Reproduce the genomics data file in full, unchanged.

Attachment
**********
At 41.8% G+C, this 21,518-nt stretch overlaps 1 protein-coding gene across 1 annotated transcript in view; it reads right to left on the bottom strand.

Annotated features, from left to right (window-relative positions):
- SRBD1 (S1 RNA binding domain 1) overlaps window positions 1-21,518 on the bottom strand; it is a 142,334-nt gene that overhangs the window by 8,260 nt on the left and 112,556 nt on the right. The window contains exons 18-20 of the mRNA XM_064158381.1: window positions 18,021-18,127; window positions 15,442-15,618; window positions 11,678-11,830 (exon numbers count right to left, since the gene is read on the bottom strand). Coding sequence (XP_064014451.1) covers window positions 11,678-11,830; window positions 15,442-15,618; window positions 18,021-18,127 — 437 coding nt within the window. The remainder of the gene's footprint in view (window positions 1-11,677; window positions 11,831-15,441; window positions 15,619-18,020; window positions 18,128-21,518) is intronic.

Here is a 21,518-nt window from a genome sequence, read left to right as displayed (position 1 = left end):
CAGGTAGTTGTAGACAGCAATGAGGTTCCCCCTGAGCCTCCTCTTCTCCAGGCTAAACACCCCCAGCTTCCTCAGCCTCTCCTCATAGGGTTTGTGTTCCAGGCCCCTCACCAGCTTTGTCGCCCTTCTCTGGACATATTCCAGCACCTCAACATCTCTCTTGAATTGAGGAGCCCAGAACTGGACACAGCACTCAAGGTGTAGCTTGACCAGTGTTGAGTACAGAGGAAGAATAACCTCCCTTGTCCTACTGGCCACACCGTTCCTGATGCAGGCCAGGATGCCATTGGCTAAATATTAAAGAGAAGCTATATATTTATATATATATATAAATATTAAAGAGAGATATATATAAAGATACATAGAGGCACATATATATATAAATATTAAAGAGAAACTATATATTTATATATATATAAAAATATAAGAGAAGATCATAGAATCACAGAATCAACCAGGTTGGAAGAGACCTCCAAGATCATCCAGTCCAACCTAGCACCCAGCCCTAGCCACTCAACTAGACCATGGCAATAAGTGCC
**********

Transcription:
At 41.8% G+C, this 21,518-nt stretch overlaps 1 protein-coding gene across 1 annotated transcript in view; it reads right to left on the bottom strand.

Annotated features, from left to right (window-relative positions):
- SRBD1 (S1 RNA binding domain 1) overlaps window positions 1-21,518 on the bottom strand; it is a 142,334-nt gene that overhangs the window by 8,260 nt on the left and 112,556 nt on the right. The window contains exons 18-20 of the mRNA XM_064158381.1: window positions 18,021-18,127; window positions 15,442-15,618; window positions 11,678-11,830 (exon numbers count right to left, since the gene is read on the bottom strand). Coding sequence (XP_064014451.1) covers window positions 11,678-11,830; window positions 15,442-15,618; window positions 18,021-18,127 — 437 coding nt within the window. The remainder of the gene's footprint in view (window positions 1-11,677; window positions 11,831-15,441; window positions 15,619-18,020; window positions 18,128-21,518) is intronic.

Here is a 21,518-nt window from a genome sequence, read left to right as displayed (position 1 = left end):
CAGGTAGTTGTAGACAGCAATGAGGTTCCCCCTGAGCCTCCTCTTCTCCAGGCTAAACACCCCCAGCTTCCTCAGCCTCTCCTCATAGGGTTTGTGTTCCAGGCCCCTCACCAGCTTTGTCGCCCTTCTCTGGACATATTCCAGCACCTCAACATCTCTCTTGAATTGAGGAGCCCAGAACTGGACACAGCACTCAAGGTGTAGCTTGACCAGTGTTGAGTACAGAGGAAGAATAACCTCCCTTGTCCTACTGGCCACACCGTTCCTGATGCAGGCCAGGATGCCATTGGCTAAATATTAAAGAGAAGCTATATATTTATATATATATATAAATATTAAAGAGAGATATATATAAAGATACATAGAGGCACATATATATATAAATATTAAAGAGAAACTATATATTTATATATATATAAAAATATAAGAGAAGATCATAGAATCACAGAATCAACCAGGTTGGAAGAGACCTCCAAGATCATCCAGTCCAACCTAGCACCCAGCCCTAGCCACTCAACTAGACCATGGCAATAAGTGCC